Disputed plan commission seat: Judge denies Bloomington’s bid to get case dismissed

Ten days ago, on Aug. 5, a hearing was held about Bloomington’s motion to dismiss a lawsuit that could affect the membership the city’s plan commission.

Greene County Courthouse Screen Shot 2020-08-05 at 12.25.18 PM
Greene County courthouse, Bloomfield, Indiana, the home court of special judge Erik Allen, and the scheduled location of the Aug. 5 hearing. The hearing was switched to a telephonic conference. Image links to image source, which is Google Street View.

On Friday (Aug. 14), special judge Erik Allen issued an order that lets the lawsuit go ahead.

Allen denied Bloomington’s motion to dismiss the case in a 125-word order that included a lifting of a previously imposed stay on the discovery process. That means both sides can now proceed with document requests and deposition of witnesses.

On one side are Monroe County GOP chair William Ellis and his pick for city plan commissioner, Republican Andrew Guenther. On the other side is Bloomington’s mayor, John Hamilton, with his pick, Republican Chris Cockerham.

For now, it’s Cockerham, a commercial real estate broker, who serves in the disputed seat. It became vacant at the start of the year when Bloomington’s mayor John Hamilton decided not to re-appoint Nick Kappas to the plan commission.


3-guenther kappas cockerham
From left: Andrew Guenther, Nick Kappas, Chris Cockerham.

When the vacancy persisted through mid-April, Ellis claimed authority under a state statute to make the replacement, and named Andrew Guenther to the seat. Bloomington’s mayor Hamilton did not recognize the authority Ellis was claiming to make the appointment.

Hamilton then made his own appointment to the plan commission, which was Cockerham.

The lawsuit was filed after the first meeting when Cockerham was seated on the commission, in early June.

Five of the seats on a plan commission in Indiana are appointed by the mayor. They have a partisan balancing requirement: No more than three of the five seats can be filled by members of the same party.

Currently serving in the other four seats on Bloomington’s plan commission are three Democrats and a Republican. That means the appointment to the disputed seat cannot be a Democrat.

Ellis claimed authority to make what is normally a mayoral appointment by citing a state law that says if the vacancy is not filled by the mayor, then the county chair of the political party of the member whose term has expired makes the appointment.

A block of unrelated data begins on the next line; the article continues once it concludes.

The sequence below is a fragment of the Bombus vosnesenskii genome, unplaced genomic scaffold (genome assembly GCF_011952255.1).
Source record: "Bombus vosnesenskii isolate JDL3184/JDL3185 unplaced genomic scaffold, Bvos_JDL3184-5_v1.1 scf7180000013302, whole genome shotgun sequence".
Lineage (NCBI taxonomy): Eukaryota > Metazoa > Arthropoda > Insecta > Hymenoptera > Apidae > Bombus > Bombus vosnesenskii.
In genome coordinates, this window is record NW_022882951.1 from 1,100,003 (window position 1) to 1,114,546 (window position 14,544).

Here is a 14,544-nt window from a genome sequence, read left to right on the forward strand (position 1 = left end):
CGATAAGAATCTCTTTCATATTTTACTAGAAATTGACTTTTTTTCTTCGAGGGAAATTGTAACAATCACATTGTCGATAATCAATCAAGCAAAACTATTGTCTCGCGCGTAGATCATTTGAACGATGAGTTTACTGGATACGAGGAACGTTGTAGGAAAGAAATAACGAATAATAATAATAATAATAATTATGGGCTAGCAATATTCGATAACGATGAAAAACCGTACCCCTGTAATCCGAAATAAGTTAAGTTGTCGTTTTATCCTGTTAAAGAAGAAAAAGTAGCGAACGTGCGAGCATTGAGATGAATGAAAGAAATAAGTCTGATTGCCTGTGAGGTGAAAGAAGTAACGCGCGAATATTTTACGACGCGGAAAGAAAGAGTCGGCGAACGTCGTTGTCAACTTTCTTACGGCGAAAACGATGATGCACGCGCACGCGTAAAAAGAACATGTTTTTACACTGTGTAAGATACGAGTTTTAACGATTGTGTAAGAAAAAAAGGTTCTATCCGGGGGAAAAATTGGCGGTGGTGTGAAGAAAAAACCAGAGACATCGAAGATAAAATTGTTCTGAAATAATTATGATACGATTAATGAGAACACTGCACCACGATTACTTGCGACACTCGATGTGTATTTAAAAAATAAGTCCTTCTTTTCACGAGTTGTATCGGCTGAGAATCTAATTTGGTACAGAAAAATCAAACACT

Bloomington’s basic legal argument for dismissal rested on an undisputed fact: Kappas is the member whose term expired, and Kappas is not a Republican. It was that fact that led Bloomington to ask for a dismissal of the case, saying that Ellis and Guenther did not even have legal standing to bring the lawsuit.

If Kappas is not a Republican, Bloomington’s argument goes, then the state statute giving Kappas’s party chair the right to make the appointment cannot give the right to the Republican Party chair, which is Ellis.

The wrinkle in the case is that under the statutory definition, Kappas is unaffiliated with any political party. But Ellis and Guenther interpret the state statute defining party affiliation—for purposes of partisan balancing of a plan commission—to mean that an appointee has to have some party affiliation. They argue that because Kappas was unaffiliated with any party, his appointment to the plan commission in 2016 was not valid.

So Ellis and Guenther look to the party affiliation of Kappas’s predecessor, Republican Chris Smith, as the foundation of Ellis’s authority to fill the vacancy left by Kappas.

A key question of law that Allen could wind up deciding in the case: Does the state law defining partisan affiliation for partisan-balanced boards and commissions entail that an appointee have some affiliation or other?

Here’s how the state statute currently reads [IC 36-1-8-10]:

[A]t the time of an appointment, one (1) of the following must apply to the appointee:

(1) The most recent primary election in Indiana in which the appointee voted was a primary election held by the party with which the appointee claims affiliation.
(2) If the appointee has never voted in a primary election in Indiana, the appointee is certified as a member of that party by the party’s county chair for the county in which the appointee resides.

What is left in front of the court after the denial of Bloomington’s motion is the amended complaint for a writ of quo warranto and a motion for a preliminary injunction against Cockerham’s participation in meetings of the plan commission.

Based on various deadlines in trial court rules, it looks like the timeframe for the next hearing could be a month and a half or so. As of the end of the day on Friday, no next hearing date had been set.

Previous coverage of the disputed plan commission seat is available in The Square Beacon archives.

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